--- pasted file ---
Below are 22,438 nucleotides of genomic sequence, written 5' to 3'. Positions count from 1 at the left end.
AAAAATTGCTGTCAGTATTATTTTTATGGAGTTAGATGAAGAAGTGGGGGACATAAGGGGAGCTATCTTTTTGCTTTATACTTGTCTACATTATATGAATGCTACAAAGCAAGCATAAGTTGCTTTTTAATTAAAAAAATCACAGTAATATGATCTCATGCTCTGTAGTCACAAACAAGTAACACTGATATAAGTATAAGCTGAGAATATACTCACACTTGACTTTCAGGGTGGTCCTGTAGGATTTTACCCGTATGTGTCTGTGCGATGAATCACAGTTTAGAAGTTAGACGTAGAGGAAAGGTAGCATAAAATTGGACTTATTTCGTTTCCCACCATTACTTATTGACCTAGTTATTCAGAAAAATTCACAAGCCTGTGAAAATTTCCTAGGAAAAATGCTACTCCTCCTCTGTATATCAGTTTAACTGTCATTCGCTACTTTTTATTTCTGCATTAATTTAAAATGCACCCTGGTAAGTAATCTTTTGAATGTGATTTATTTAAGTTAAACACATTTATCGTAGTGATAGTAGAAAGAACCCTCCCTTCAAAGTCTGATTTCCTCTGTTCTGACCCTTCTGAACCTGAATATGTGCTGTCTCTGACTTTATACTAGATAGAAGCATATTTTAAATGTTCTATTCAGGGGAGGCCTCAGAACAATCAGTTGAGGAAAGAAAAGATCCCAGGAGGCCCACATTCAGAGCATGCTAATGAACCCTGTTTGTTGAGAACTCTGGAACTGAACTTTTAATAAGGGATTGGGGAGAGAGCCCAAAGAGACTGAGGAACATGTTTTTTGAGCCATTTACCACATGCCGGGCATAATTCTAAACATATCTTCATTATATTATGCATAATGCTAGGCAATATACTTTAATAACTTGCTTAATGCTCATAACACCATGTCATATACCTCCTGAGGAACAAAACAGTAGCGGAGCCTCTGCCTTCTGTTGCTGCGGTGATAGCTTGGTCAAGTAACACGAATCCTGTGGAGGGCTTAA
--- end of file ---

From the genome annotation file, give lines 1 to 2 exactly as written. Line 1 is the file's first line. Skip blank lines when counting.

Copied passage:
Below are 22,438 nucleotides of genomic sequence, written 5' to 3'. Positions count from 1 at the left end.
AAAAATTGCTGTCAGTATTATTTTTATGGAGTTAGATGAAGAAGTGGGGGACATAAGGGGAGCTATCTTTTTGCTTTATACTTGTCTACATTATATGAATGCTACAAAGCAAGCATAAGTTGCTTTTTAATTAAAAAAATCACAGTAATATGATCTCATGCTCTGTAGTCACAAACAAGTAACACTGATATAAGTATAAGCTGAGAATATACTCACACTTGACTTTCAGGGTGGTCCTGTAGGATTTTACCCGTATGTGTCTGTGCGATGAATCACAGTTTAGAAGTTAGACGTAGAGGAAAGGTAGCATAAAATTGGACTTATTTCGTTTCCCACCATTACTTATTGACCTAGTTATTCAGAAAAATTCACAAGCCTGTGAAAATTTCCTAGGAAAAATGCTACTCCTCCTCTGTATATCAGTTTAACTGTCATTCGCTACTTTTTATTTCTGCATTAATTTAAAATGCACCCTGGTAAGTAATCTTTTGAATGTGATTTATTTAAGTTAAACACATTTATCGTAGTGATAGTAGAAAGAACCCTCCCTTCAAAGTCTGATTTCCTCTGTTCTGACCCTTCTGAACCTGAATATGTGCTGTCTCTGACTTTATACTAGATAGAAGCATATTTTAAATGTTCTATTCAGGGGAGGCCTCAGAACAATCAGTTGAGGAAAGAAAAGATCCCAGGAGGCCCACATTCAGAGCATGCTAATGAACCCTGTTTGTTGAGAACTCTGGAACTGAACTTTTAATAAGGGATTGGGGAGAGAGCCCAAAGAGACTGAGGAACATGTTTTTTGAGCCATTTACCACATGCCGGGCATAATTCTAAACATATCTTCATTATATTATGCATAATGCTAGGCAATATACTTTAATAACTTGCTTAATGCTCATAACACCATGTCATATACCTCCTGAGGAACAAAACAGTAGCGGAGCCTCTGCCTTCTGTTGCTGCGGTGATAGCTTGGTCAAGTAACACGAATCCTGTGGAGGGCTTAA